I always appreciate hearing your take on this issues, but unless you can
propose a more detailed theory, I still think the Y2K theory seems much more
likely and reasonable at this point.
Since nothing happens for me in the years 2000 and 2001, the peak in
expenses seem to be in error. Even if it turns out to be a bug unrelated to
a classic Y2K bug, and just happens to*up my forecast for those 2
years, it's still appears to be a bug.
However, it also interesting coincidence that I found it only after someone
else reported having trouble with the forecaster around 2000.
I agree that the forecast rules are quite complex, but that only means bugs
will be that much harder to reproduce, as we've all discovered.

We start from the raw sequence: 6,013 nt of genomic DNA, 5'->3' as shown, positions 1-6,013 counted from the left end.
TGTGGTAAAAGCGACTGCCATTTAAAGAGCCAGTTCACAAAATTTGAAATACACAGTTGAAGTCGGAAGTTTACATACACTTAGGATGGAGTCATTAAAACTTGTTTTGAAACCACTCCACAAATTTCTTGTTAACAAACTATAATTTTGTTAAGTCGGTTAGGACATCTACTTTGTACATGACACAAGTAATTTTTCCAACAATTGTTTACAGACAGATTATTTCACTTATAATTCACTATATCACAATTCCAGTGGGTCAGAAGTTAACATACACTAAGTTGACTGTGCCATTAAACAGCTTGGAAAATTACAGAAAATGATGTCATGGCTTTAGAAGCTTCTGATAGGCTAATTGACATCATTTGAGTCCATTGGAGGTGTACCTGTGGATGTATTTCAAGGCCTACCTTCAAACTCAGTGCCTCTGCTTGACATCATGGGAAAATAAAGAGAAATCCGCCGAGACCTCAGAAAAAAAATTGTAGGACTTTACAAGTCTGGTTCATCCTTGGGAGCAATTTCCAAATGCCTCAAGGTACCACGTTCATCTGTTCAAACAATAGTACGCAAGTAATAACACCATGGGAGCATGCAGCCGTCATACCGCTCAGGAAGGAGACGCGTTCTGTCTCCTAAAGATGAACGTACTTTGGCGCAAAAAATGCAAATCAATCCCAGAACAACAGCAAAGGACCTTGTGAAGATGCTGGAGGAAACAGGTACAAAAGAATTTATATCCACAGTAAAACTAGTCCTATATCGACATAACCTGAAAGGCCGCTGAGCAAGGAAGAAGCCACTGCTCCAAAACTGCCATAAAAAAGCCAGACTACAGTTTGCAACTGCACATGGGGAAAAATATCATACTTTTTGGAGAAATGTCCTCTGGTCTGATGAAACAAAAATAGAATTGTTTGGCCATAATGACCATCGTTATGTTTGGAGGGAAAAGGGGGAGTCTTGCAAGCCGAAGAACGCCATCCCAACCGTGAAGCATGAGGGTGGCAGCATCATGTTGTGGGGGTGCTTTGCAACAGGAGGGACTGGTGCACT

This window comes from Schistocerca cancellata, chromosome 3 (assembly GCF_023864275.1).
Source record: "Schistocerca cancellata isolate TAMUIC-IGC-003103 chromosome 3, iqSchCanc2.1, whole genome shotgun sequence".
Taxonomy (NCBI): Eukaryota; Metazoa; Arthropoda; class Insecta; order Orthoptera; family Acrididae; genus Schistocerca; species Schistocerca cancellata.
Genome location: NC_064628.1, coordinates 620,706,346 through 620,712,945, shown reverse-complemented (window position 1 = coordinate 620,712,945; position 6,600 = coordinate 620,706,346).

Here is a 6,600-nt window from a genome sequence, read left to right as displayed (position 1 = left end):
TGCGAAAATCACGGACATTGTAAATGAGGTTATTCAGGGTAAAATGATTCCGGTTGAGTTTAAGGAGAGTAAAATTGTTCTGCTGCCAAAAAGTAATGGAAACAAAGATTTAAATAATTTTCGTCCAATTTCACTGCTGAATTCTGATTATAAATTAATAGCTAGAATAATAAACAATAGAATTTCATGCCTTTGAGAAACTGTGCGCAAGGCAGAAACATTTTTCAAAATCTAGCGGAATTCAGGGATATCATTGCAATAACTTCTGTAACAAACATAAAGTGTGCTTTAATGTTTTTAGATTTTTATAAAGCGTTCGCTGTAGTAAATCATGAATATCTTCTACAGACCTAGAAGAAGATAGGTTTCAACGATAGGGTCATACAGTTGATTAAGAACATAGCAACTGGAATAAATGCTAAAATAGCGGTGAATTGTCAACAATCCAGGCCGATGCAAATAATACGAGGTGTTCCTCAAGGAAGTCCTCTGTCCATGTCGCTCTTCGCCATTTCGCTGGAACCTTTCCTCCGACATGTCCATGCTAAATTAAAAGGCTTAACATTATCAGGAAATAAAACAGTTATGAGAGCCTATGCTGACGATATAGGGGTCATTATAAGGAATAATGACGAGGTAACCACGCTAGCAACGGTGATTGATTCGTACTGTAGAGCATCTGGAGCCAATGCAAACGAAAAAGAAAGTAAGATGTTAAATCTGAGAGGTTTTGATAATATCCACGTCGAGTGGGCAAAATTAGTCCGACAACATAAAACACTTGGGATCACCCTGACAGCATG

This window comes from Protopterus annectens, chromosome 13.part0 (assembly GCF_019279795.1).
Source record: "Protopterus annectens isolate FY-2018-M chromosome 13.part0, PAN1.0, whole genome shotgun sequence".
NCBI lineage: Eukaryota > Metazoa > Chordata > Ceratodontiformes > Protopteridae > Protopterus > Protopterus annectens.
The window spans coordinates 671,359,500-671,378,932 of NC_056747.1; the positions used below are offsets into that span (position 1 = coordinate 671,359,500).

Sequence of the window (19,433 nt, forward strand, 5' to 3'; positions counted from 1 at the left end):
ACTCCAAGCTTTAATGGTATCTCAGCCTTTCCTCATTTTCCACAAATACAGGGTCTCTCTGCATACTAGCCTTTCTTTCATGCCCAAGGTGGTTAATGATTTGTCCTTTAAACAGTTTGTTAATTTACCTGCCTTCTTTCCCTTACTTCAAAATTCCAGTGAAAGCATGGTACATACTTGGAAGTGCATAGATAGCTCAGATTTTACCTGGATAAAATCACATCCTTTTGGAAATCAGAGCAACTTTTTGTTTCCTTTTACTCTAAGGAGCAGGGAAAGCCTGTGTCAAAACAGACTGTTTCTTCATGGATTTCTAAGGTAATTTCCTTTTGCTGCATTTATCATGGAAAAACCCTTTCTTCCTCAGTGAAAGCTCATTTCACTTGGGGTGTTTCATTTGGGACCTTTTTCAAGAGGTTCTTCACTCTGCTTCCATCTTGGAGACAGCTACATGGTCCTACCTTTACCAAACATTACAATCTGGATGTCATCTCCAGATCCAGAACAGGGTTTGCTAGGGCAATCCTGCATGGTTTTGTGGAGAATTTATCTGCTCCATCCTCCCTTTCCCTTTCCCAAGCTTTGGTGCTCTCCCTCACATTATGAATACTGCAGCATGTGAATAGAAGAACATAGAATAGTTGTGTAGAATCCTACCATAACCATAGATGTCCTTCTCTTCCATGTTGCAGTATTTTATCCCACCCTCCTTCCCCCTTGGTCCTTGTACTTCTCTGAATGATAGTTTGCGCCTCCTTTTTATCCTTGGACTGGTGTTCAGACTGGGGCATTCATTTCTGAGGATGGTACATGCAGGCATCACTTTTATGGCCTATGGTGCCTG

I spent quite a bit of time experimenting last night, but nothing I tried
moved those expense peaks. If I discover anything else that might explain
the behavior, I'll post it.
>I doubt that it's a Y2K problem. It must have to do with one or more of
>the many inputs into the lifetime forecast, some (but not all) of which
>are detailed at
>http://www.veryComputer.com/'t know what
>the reason could be, but my own forecast, which is shown in today's
>dollars with zero inflation, shows no change whatever in living expenses
>from 1999 to 2002.
>The problem lies with the complexity of the forecast rules, not with